Radicalism is a word that first appeared in the 18th century, deriving from the Latin word "radix," meaning root, and connotes "fundamentally" or "at root." This doctrine gradually came to be interpreted philosophically, being defined as a complete criticism and changing of lifestyle in terms of social and political phenomena. Organizations that adopt this philosophical doctrine strive to impose their own ideologies with a total disregard for what their opponents think or advocate. In the public eye, these radical organizations are often regarded as illegal and terrorist groups by many democratic regimes. It is a mistake to regard radicalism as a thought system based on religious beliefs. Above all, acts of terror and murder are never regarded as justified in any divine faith; Islam utterly condemns and prohibits terrorism. However, some groups that misinterpret the faith have given rise to such a perception in the world. In addition to these groups, radical groups espousing extreme right-wing or fascist views have committed many murders in Europe and of course, acts of genocide. In the same way, numerous terror organizations described as extreme left or extreme right have led to serious measures being taken within the scope of the UN and NATO. The Stalinist terror organization PKK, which is active in Turkey, for instance, appears on the list of such terrorist organizations. Many organizations meeting the above description are active in many parts of the world. Leaders of countries frequently emphasize the importance of the struggle against radicalism by drawing attention to the threat. Turkish Prime Minister Recep Tayyip Erdogan drew attention to the danger posed by radical groups on a recent trip to Russia and recommended collaboration against them. Turkish President Abdullah GUl has also emphasized that radical groups are a grave threat to Turkey; they incite strife and division in the Islamic world and are the main cause of conflict between Sunni and Shiite. Criticisms of radicalism are also quite common in Europe. For example, during events taking place in the German city of Hamburg, the political scientist Carsten Koschmieder commented on the "Red Army Faction" (RAF - Rote Armee Fraktion) that engaged in terror activities in the 1970s, referring to it as the "radical left." The world has witnessed many acts of terror committed by radical/fundamentalist groups in the last 50 years, particularly in Asia and the MENA region. Many radical groups emerging supposedly in the name of Islam have used terror to impose their own false beliefs and ideas on the community. Terror organizations such as al-Qaeda, an-Nusra, al-Shabaab and the notorious Boko Haram inflict their policies of hatred and violence in numerous parts of the world. These groups that supposedly act in the name of Islam have grossly misinterpreted Islam and oppose everyone who refuses to adopt their ideas, often with the most appalling results. This fundamentalist mindset has no qualms about committing acts of terror in busy places such as commercial areas, markets, passenger terminals and the like for the same of "wearing society down and making their names heard". To cite a few examples, on January 16, 2013, a group affiliated to al-Qaeda in Algeria took 41 people working for a natural gas company hostage, several of whom lost their lives in the events that followed. This radical group, which cryptically called itself "Those Who Sign Their Names In Blood," claim to be seeking to spread hostility to the West and to establish a system based supposedly on Islam. In the Kenyan capital, Nairobi, the al-Shabaab terror organization used the Kenyan military intervention in Somalia as a pretext in an attack on a shopping mall in which it killed 62 people and injured around 200. Nigeria is one of the countries in which fundamentalist ideas have led to strife. The Boko Haram terror organization, founded in the state of Borno in 2002, has perpetrated prodigious slaughter in the region. Boko Haram means "Western education is sin" in the Hausa language, though they are properly known as "Congregation of the People of Tradition for Proselytism and Jihad". In an interview with the BBC, one-time Boko Haram leader Mohammed Yusuf expressed his twisted way of thinking - resulting from a fanatical conception of Islam - by saying they did not want "scientific or European-style education." This terror organization commits its attacks on the basis of these outlandish ideas, continuing to spread fear and atrocities. People throughout the world are naturally unnerved in the face of the savagery and lovelessness of radicalism. People with ideas opposed to Islam of course make use of this sinister picture to magnify Islamophobia. In fact, the term should really be a 'phobia' against fundamentalism, not against Islam because the phobia originates, not from Islam, a word meaning peace, but from fundamentalism, a totally different belief system. Let us now see how Islam rejects the thesis of radicalism, which is best defined as "fundamentally and totally interfering with and changing people's lifestyles." Islam gives utmost freedom to people's lifestyles, beliefs and opinions. Indeed, this conception of freedom is stressed in numerous verses of the Qur'an. One of these read as follows: "There is no compulsion where the religion is concerned. Right guidance has become clearly distinct from error." (Surat al-Baqara, 256) In addition, Christianity, Judaism and Islam cannot be equated with such an illegal doctrine as radicalism. All the divine faiths counsel love, peace, brotherhood, tolerance and justice in their essence. People are advised to behave in a loving, peaceful and tolerant manner in both the Torah and the Gospel: "Show proper respect to everyone, love the family of believers, fear God..." (1 Peter 2:17) "Do not seek revenge or bear a grudge against anyone among your people, but love your neighbor as yourself. ..." (Leviticus 19:18) As we have seen, all of the divine faiths condemn terror and radicalism. They all recommend love, peace, brotherhood, justice and tolerance to people and forbid violence and extremism. Radicalism in the religious sense emerges through efforts to make mistaken or bigoted teachings part of the religion and to essentially annul the commandments of the Qur'an and many of those who accept these false teachings imagine themselves to be on the true path. Therefore, those who resort to terror within these groups believe, within the morass that is fundamentalism, that they are doing this in the name of Islam. For that reason, telling people that the Qur'an summons all to moral values based on peace, calm, affection and tolerance will eradicate that strife. The false and radical ideas espoused out of a belief that they supposedly belong to Islam will be obliterated when rebutted with the Qur'an, the true source of Islam. It is very important to show everyone that the true moral values of the Qur'an desire peace, love and tranquility across the world and decisively condemn terror, violence and bloodshed and to show the exemplary virtues of Muslims to the entire world. Radicalism will be defeated, not through arms and violence, but through an intellectual struggle and love.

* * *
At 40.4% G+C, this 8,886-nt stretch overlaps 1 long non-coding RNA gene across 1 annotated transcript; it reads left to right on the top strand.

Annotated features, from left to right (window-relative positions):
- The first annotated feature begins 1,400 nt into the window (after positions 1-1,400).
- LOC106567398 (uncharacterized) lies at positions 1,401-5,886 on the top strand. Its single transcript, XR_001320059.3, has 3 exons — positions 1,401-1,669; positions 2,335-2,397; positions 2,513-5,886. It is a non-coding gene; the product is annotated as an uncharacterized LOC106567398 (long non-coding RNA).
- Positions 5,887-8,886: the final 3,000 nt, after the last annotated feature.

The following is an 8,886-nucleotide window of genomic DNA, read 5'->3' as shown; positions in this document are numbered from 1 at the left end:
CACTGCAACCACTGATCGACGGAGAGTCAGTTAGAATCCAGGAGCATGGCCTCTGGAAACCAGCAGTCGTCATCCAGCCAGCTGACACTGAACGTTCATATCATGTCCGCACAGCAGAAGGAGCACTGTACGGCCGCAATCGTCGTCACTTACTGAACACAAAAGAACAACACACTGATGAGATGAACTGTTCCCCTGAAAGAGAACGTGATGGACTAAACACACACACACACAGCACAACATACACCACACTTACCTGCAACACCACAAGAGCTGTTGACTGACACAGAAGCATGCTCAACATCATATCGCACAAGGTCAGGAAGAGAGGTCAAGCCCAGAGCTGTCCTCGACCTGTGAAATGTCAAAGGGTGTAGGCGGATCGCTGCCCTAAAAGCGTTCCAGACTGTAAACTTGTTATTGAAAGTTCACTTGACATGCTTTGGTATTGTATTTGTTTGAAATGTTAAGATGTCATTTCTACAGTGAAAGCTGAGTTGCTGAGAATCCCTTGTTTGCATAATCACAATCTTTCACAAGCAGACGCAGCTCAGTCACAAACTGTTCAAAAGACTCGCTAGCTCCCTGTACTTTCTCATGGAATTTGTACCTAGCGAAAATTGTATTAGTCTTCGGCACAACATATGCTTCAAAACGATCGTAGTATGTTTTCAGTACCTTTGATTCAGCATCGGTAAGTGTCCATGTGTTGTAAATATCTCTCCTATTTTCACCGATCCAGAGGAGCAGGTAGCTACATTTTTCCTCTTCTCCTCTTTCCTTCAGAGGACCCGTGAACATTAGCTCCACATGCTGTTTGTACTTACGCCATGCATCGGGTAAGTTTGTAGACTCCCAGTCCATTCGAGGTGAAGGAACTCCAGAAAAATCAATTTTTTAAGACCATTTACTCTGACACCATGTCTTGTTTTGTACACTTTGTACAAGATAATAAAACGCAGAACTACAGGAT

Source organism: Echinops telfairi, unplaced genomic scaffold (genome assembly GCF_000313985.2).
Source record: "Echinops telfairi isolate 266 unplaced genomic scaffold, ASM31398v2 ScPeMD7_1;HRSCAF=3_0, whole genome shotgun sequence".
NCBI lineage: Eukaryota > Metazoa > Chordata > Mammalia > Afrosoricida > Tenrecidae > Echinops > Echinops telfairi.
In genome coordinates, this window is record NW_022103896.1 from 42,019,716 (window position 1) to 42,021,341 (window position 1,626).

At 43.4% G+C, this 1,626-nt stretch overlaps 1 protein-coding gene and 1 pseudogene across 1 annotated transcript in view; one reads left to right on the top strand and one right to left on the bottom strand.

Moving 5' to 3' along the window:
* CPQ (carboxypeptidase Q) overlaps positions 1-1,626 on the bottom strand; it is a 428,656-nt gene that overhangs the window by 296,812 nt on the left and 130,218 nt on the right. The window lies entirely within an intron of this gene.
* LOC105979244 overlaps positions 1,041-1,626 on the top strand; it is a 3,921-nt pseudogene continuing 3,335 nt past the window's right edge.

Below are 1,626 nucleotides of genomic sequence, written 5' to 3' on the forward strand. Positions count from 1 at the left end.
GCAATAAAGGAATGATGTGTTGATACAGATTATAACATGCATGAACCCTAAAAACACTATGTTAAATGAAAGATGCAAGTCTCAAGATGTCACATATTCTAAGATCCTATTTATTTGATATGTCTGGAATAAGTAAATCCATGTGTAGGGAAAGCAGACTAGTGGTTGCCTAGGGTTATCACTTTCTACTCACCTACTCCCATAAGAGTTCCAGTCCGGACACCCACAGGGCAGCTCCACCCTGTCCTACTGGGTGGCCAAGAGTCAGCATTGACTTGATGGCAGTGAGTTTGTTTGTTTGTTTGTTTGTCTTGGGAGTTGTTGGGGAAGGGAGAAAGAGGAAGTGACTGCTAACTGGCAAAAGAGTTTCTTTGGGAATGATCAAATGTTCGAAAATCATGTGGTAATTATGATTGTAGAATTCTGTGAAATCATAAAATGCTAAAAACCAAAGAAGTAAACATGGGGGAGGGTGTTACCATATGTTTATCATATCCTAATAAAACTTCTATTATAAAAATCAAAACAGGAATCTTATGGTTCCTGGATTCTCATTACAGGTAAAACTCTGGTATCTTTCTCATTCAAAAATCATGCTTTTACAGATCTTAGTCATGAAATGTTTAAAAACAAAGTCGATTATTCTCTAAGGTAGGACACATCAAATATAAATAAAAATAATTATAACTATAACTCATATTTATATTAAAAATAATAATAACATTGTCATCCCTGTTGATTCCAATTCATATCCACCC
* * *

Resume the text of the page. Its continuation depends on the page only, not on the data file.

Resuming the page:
Adnan Oktar's piece on Daily Mail & News Rescue: